Louisiana Senate Finance Committee kills two education savings account bills, advances another

(The Center Square) – Two bills to create Education Savings Accounts for certain students were held for study by the Senate Finance Committee on Wednesday, effectively killing the bills for the…

(The Center Square) – Two bills to create Education Savings Accounts for certain students were held for study by the Senate Finance Committee on Wednesday, effectively killing the bills for the current session, while another bill advanced.

House Bill 33, sponsored by Rep. Phillip DeVillier, R-Eunice, would have created ESAs with the average per-pupil state funding allotment for specific students that parents can use for educational expenses outside of the public education system.

The bill would have applied to children of military families, those in foster care and students attending D- or F-rated schools that have been denied a transfer to higher-rated schools. HB 33 is one of numerous ESA bills moving through the Legislature this session.

“There are so many (ESA) bills, we don’t know what kind of effect they’re going to have,” said committee Chair Sen. Bodi White, R-Baton Rouge. “I think what we want to do with some of these bills, since (Sen.) Sharon Hewitt (R-Slidell,) already has a bill out and it’s funded, … we want to study these between now and next year and see how that one does and see how it’s starting to work out.”

White made a motion to study, which was approved without objection.

“You’re not the only one,” White said. “We’re not just picking on you.”

DeVillier pointed out HB 33 is the same bill that passed the House and Senate last year, but ran out of time in the Senate Finance Committee.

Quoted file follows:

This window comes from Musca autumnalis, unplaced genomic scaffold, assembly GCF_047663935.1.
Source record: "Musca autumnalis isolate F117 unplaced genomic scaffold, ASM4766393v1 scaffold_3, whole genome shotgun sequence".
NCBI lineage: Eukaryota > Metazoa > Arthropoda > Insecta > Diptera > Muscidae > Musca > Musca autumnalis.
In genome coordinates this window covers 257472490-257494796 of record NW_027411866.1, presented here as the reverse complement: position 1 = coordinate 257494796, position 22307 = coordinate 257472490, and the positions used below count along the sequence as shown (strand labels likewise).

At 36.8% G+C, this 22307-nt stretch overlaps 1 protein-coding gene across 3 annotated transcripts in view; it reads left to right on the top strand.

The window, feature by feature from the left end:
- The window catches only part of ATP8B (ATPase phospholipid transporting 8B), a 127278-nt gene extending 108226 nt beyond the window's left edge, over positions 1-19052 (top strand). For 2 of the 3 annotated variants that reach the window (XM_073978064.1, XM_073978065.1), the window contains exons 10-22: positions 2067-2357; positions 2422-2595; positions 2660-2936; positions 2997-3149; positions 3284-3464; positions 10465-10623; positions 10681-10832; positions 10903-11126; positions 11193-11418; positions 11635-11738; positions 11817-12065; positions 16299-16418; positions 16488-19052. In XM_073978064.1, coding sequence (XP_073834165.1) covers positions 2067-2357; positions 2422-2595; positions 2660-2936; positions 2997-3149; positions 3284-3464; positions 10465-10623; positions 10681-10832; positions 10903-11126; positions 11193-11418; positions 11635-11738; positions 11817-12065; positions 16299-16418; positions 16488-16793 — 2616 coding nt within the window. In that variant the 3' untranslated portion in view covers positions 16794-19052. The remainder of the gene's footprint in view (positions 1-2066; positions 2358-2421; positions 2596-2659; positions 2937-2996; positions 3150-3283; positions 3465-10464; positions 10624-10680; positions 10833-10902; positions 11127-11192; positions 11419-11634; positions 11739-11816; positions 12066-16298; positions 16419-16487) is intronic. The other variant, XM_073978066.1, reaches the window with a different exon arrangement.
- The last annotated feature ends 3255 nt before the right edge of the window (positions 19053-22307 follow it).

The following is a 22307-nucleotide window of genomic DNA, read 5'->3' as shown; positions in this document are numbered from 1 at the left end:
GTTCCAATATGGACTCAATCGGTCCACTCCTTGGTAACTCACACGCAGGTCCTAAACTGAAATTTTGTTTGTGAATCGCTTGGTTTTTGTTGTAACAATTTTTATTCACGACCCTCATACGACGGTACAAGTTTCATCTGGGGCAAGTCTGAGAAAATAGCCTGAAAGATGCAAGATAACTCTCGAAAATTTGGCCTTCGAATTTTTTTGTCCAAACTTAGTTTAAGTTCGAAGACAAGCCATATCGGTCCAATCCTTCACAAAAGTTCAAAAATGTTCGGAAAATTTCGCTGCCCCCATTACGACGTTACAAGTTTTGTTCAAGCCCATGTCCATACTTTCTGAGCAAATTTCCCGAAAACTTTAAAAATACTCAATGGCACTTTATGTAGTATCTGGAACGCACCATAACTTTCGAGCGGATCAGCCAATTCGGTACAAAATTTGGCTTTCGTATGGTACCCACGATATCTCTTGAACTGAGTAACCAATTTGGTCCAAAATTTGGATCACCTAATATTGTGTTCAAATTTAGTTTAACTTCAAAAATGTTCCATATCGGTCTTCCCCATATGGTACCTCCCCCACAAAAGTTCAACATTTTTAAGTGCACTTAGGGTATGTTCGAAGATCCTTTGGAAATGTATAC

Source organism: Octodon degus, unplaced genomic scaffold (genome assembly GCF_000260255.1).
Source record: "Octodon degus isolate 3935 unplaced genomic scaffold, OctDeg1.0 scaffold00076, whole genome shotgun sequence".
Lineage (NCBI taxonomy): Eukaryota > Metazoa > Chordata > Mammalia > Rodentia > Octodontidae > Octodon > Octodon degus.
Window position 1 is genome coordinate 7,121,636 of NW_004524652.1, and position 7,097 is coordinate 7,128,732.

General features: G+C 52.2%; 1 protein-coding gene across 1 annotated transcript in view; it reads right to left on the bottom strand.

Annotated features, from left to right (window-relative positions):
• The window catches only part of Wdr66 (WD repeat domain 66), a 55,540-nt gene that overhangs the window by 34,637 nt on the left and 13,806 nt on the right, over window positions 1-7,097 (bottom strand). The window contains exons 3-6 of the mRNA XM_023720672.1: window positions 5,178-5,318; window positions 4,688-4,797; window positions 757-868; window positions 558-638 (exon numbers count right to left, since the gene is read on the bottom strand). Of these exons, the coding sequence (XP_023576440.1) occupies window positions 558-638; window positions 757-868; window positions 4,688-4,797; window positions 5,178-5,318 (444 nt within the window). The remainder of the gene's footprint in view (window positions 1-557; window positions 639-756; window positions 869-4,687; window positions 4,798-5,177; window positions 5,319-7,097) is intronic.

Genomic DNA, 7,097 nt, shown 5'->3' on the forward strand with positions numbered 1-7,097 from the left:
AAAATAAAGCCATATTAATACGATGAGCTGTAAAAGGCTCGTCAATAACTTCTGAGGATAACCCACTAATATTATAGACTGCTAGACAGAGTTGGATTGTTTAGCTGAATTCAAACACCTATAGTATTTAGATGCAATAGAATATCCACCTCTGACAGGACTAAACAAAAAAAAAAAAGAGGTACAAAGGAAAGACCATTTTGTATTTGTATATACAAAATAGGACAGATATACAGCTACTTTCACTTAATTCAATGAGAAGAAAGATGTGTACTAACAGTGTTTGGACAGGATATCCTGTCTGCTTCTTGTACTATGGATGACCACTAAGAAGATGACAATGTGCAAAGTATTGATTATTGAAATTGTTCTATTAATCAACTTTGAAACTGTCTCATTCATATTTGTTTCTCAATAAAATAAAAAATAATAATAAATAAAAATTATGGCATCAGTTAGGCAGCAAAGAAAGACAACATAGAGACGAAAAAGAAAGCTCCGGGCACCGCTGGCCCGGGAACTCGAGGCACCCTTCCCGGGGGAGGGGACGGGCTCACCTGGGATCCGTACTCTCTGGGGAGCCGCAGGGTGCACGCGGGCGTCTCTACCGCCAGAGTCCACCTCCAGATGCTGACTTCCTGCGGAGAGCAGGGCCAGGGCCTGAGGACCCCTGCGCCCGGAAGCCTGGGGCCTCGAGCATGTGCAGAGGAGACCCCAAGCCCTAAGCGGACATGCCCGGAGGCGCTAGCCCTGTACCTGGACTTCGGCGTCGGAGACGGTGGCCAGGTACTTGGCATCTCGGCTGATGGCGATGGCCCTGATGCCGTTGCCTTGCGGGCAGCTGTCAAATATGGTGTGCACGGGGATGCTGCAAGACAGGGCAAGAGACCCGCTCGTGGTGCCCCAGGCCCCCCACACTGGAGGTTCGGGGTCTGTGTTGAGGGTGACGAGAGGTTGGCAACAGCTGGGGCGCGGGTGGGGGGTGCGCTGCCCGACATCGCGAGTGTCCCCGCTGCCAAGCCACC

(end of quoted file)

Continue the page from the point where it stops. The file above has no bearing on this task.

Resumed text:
“I just worry about the kids that are failing schools, D or F schools that were denied transfers, and they’re not given an ability to have another option,” he said.

“Understand our position,” White said. “We received 200 or 300 bills in the last day. It’s impossible to go through them all one by one and figure out how to finance them and that’s our job is to finance them.

“It’s not a bad bill, … but I think that all of these bills we’ve got to look at them,” he said. “I think the state has to look at them and see what they’re doing, to our finances, to our schools and where we are.”

Committee members also opted to study HB 452, sponsored by Rep. Barbara Freiberg, R-Baton Rouge, to create ESAs for students with at least two documented incidents of bullying, or any student who is the victim of sexual assault.

“I would argue that if you’re going to study the effect these ESA bills, this one would be a good one to see what happens with the bullying and the sexual assault,” Freiberg said. “I’m suggesting … you fund it and that you use it to study what actually happens.”

The committee ultimately decided to hold the bill without objection.

Another ESA bill, HB 194, sponsored by Rep. Rhonda Butler, R-Ville Platte, did gain approval by the committee after emotional testimony from one parent.

The bill creates the same ESAs for students with disabilities such as deafness, blindness, or autism.

“This isn’t a cookie-cutter situation for us as parents,” said Butler, who is the mother of a disabled child. “There are children that for so many reasons just can’t be in a public school.”

All of the ESA bills were supported by the Pelican Institute and the Louisiana Association of Business and Industry and others. The bills were opposed by the Louisiana Association of School Superintendents, Louisiana Association of Educators, and public school advocates.

An ESA bill for students who are not reading at grade level by third grade, Senate Bill 203, sponsored by Hewitt, is scheduled for final approval in the House today, while a broader bill to provide ESAs as an option for all students, HB 824, sponsored by Rep. Laurie Schlegel, R-Jefferson, was voluntarily deferred by Schlegel in late April.